21 Top tips for writing a corporate blog

Posted by on Mar 3, 2008 in Blogging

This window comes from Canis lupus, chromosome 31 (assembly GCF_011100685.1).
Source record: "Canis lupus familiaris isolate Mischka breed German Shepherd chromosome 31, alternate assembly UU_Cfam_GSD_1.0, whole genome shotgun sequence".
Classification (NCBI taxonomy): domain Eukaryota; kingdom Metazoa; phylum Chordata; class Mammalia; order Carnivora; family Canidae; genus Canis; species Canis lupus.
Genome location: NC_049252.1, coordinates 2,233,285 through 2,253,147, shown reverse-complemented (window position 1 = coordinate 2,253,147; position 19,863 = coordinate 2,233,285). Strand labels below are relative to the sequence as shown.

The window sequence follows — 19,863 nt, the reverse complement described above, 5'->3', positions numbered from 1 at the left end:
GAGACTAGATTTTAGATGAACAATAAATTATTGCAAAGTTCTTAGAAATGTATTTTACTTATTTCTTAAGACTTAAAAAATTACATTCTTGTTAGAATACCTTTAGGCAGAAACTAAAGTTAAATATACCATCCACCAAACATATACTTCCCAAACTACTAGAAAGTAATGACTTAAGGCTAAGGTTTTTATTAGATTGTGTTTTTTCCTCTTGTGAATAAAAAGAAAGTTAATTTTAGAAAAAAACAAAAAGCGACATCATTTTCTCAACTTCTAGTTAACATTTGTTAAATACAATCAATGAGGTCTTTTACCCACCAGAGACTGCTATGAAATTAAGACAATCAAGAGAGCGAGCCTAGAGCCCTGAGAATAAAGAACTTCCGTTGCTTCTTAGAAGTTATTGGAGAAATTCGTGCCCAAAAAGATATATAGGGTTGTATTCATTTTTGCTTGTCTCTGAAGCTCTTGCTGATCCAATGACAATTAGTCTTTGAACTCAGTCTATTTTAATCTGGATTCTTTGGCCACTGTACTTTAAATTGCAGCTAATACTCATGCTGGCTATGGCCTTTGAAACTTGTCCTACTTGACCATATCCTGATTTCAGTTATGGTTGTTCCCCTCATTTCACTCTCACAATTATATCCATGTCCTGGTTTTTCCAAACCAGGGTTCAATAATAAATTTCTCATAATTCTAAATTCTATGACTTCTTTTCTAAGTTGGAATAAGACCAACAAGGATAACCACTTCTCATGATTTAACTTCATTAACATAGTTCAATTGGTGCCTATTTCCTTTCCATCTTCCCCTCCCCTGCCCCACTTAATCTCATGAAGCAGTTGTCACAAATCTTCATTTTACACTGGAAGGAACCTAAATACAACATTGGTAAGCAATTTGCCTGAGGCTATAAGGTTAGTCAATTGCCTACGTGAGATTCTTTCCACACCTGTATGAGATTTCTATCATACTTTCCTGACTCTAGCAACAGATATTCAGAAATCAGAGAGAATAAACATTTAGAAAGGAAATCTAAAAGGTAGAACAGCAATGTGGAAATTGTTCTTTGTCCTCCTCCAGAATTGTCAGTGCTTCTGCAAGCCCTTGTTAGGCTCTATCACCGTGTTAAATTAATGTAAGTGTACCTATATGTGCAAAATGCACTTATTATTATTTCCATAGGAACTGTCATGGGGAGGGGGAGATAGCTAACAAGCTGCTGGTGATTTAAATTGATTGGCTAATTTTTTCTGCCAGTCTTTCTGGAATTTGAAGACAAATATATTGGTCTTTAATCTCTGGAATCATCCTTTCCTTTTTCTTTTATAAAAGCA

OK, I assume you know that this is Robert Scobler‘s list of 21 tips for writing a corporate blog. It’s called the The Corporate Weblog Manifesto and he wrote it in February 2003. It’s still valid today. You can download the manifesto from changethis.com. Btw, Scrobleizer launched his new channel, ScobleizerTV today. Guy Kawasaki always provides good advice, and here are his tips after 120 days of blogging.Here are the first ten things to consider when you start a corporate blog (according to Scrobleizer):1) Tell the truth. The whole truth. Nothing but the truth. If your competitor has a product that’s better than yours, link to it. You might as well. We’ll find it anyway.2) Post fast on good news or bad. Someone say something bad about your product? Link to it — before the second or third site does — and answer its claims as best you can. Same if something good comes out about you. It’s all about building long-term trust. The trick to building trust is to show up! If people are saying things about your product and you don’t answer them, that distrust builds. Plus, if people are saying good things about your product, why not help Google find those pages as well?3) Use a human voice. Don’t get corporate lawyers and PR professionals to cleanse your speech. We can tell, believe me. Plus, you’ll be too slow. If you’re the last one to post, the joke is on you!4) Make sure you support the latest software/web/human standards. If you don’t know what the W3C is, find out. If you don’t know what RSS feeds are, find out. If you don’t know what weblogs.com is, find out. If you don’t know how Google works, find out.5) Have a thick skin. Even if you have Bill Gates’ favorite product people will say bad things about it. That’s part of the process. Don’t try to write a corporate weblog unless you can answer all questions — good and bad — professionally, quickly, and nicely.6) Don’t ignore Slashdot.7) Talk to the grassroots first. Why? Because the main-stream press is cruising weblogs looking for stories and looking for people to use in quotes. If a mainstream reporter can’t find anyone who knows anything about a story, he/she will write a story that looks like a press release instead of something trustworthy. People trust stories that have quotes from many sources. They don’t trust press releases.8) If you screw up, acknowledge it. Fast. And give us a plan for how you’ll unscrew things. Then deliver on your promises.9) Underpromise and over deliver. If you’re going to ship on March 1, say you won’t ship until March 15. Folks will start to trust you if you behave this way. Look at Disneyland. When you’re standing in line you trust their signs. Why? Because the line always goes faster than its says it will (their signs are engineered to say that a line will take about 15% longer than it really will).10) If Doc Searls says it or writes it, believe it. Live it. Enough said.

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